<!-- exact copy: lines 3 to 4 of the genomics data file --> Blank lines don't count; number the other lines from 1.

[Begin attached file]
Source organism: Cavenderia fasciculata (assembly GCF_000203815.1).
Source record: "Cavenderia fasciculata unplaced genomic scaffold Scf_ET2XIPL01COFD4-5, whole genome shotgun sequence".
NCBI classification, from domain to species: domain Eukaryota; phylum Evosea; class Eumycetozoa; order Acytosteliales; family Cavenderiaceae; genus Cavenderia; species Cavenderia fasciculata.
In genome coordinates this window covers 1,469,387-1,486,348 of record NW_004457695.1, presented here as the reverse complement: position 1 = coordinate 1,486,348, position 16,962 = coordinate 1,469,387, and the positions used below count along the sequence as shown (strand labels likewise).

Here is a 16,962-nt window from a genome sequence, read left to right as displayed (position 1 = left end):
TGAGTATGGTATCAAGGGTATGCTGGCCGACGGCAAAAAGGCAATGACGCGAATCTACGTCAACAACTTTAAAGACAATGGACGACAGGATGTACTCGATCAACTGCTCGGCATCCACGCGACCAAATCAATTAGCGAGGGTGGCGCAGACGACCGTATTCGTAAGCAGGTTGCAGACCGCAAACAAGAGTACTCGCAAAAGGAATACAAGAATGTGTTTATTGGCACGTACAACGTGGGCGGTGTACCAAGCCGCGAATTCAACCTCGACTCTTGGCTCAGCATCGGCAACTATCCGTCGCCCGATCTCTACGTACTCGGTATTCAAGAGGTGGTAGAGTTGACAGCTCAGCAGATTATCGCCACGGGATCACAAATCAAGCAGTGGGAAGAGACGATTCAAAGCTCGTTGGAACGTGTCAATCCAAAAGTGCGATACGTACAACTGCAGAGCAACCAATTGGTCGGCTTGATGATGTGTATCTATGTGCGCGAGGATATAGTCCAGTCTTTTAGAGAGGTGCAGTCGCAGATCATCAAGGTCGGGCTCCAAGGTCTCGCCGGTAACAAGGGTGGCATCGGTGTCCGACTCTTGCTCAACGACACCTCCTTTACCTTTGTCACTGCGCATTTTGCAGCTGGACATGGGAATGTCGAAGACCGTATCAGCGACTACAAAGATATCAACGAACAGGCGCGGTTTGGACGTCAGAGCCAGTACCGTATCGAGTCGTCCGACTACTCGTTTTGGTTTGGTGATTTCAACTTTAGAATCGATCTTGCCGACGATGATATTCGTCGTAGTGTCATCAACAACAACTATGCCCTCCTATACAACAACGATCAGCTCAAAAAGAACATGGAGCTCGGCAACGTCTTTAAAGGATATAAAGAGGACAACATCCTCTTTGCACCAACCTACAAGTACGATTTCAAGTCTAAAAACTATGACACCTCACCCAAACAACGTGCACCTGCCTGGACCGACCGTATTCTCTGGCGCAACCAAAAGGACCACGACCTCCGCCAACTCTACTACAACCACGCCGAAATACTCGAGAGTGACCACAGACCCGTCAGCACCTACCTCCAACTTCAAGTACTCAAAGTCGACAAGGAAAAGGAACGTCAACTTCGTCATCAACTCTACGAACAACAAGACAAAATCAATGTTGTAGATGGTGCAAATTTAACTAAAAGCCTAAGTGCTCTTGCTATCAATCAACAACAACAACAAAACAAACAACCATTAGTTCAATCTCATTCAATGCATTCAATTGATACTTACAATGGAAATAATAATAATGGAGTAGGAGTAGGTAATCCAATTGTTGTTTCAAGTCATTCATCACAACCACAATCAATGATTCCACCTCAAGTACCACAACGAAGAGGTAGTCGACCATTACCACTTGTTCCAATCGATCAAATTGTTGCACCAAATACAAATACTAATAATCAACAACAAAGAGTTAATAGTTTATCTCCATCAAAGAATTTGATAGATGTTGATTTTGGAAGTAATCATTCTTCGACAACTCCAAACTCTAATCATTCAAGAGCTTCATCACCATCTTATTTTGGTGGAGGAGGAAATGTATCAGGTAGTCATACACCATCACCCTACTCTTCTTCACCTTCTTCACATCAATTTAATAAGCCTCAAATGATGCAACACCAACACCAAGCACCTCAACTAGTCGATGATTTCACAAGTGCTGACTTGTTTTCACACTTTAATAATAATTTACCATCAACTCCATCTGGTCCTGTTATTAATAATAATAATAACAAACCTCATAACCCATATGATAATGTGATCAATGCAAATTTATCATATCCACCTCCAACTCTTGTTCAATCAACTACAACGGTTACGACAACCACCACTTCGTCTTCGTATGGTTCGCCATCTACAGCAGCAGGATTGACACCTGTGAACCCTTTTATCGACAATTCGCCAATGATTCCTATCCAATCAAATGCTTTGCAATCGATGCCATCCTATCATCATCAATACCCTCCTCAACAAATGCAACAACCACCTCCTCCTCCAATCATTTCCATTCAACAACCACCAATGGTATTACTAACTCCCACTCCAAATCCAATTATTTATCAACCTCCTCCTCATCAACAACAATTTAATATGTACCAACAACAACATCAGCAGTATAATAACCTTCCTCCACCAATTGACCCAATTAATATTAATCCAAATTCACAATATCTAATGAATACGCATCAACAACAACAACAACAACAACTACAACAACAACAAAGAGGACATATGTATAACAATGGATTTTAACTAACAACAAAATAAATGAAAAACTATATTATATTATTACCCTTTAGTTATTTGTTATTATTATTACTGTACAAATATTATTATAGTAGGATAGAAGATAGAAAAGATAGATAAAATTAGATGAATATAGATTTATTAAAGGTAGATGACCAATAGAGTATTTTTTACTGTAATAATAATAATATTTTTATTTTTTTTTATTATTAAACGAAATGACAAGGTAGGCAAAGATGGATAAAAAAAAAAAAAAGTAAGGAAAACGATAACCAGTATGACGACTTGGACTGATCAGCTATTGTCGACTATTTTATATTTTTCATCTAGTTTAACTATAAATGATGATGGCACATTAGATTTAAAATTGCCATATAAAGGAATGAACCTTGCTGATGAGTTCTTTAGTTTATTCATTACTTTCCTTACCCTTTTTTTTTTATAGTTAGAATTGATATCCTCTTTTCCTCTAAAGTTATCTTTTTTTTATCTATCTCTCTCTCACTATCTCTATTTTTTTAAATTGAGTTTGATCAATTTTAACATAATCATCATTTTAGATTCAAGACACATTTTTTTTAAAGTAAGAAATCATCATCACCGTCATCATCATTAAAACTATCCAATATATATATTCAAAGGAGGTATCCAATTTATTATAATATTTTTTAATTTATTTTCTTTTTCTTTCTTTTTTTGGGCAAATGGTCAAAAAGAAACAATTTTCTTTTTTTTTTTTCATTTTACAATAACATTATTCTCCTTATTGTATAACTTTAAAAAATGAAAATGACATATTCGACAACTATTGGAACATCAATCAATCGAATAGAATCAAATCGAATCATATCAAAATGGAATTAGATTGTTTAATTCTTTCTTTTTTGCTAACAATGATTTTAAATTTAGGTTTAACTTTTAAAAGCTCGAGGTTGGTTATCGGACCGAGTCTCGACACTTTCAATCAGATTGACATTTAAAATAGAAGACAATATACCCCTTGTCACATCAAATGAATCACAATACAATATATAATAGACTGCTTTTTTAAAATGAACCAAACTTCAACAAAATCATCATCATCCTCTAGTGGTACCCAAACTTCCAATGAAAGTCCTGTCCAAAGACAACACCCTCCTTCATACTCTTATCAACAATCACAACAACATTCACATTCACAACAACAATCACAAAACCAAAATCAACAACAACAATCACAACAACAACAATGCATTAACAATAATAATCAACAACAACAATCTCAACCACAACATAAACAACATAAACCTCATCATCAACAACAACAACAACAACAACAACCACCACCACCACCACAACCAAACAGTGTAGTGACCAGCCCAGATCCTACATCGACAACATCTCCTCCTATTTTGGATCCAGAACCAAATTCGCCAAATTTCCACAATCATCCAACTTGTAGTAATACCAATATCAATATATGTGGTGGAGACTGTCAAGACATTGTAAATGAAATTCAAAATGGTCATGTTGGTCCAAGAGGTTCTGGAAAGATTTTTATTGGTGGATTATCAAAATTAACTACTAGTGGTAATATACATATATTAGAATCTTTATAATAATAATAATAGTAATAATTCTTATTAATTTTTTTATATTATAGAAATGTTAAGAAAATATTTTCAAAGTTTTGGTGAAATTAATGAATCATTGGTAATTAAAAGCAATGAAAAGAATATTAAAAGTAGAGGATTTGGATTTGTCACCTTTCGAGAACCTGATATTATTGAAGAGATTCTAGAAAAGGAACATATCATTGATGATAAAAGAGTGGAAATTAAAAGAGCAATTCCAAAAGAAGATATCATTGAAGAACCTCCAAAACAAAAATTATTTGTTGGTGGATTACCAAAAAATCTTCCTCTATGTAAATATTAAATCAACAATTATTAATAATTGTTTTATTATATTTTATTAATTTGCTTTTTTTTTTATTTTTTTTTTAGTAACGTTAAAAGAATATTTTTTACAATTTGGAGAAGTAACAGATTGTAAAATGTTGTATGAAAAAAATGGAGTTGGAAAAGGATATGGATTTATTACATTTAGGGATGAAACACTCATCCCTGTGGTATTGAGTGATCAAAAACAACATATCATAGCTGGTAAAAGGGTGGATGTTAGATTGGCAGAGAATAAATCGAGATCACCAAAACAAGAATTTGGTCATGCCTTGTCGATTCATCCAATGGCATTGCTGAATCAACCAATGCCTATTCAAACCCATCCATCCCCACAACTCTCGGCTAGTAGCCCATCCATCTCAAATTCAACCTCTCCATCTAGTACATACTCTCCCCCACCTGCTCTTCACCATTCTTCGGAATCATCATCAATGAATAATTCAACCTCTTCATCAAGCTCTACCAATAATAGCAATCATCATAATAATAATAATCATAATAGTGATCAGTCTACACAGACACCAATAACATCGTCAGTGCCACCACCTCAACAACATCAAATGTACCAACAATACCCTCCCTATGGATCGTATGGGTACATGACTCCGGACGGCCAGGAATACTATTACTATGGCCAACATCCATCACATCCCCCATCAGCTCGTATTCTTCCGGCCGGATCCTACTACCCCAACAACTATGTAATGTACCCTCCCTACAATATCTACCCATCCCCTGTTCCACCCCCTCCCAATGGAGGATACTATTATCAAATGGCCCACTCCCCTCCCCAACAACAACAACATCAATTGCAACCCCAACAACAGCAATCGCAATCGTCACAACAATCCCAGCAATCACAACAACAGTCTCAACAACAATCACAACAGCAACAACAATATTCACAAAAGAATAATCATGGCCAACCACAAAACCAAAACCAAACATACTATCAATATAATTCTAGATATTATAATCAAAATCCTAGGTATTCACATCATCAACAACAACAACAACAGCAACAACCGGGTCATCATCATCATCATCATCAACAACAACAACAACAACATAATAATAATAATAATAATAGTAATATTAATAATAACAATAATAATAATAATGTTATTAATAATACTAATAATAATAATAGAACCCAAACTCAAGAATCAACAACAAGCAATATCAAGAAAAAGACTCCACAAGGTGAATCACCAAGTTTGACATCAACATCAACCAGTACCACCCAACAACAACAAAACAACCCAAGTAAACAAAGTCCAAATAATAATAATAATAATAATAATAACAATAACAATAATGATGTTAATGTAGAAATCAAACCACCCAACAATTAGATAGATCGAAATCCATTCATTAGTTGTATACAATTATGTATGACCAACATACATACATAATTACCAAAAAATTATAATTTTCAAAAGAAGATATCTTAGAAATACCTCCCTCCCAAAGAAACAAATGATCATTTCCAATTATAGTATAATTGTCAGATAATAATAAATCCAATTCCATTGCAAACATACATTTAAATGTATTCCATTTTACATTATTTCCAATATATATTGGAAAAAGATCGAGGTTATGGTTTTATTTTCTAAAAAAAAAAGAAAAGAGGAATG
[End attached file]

NCBI classification, from domain to species: domain Eukaryota; phylum Evosea; class Eumycetozoa; order Acytosteliales; family Cavenderiaceae; genus Cavenderia; species Cavenderia fasciculata.
In genome coordinates this window covers 1,469,387-1,486,348 of record NW_004457695.1, presented here as the reverse complement: position 1 = coordinate 1,486,348, position 16,962 = coordinate 1,469,387, and the positions used below count along the sequence as shown (strand labels likewise).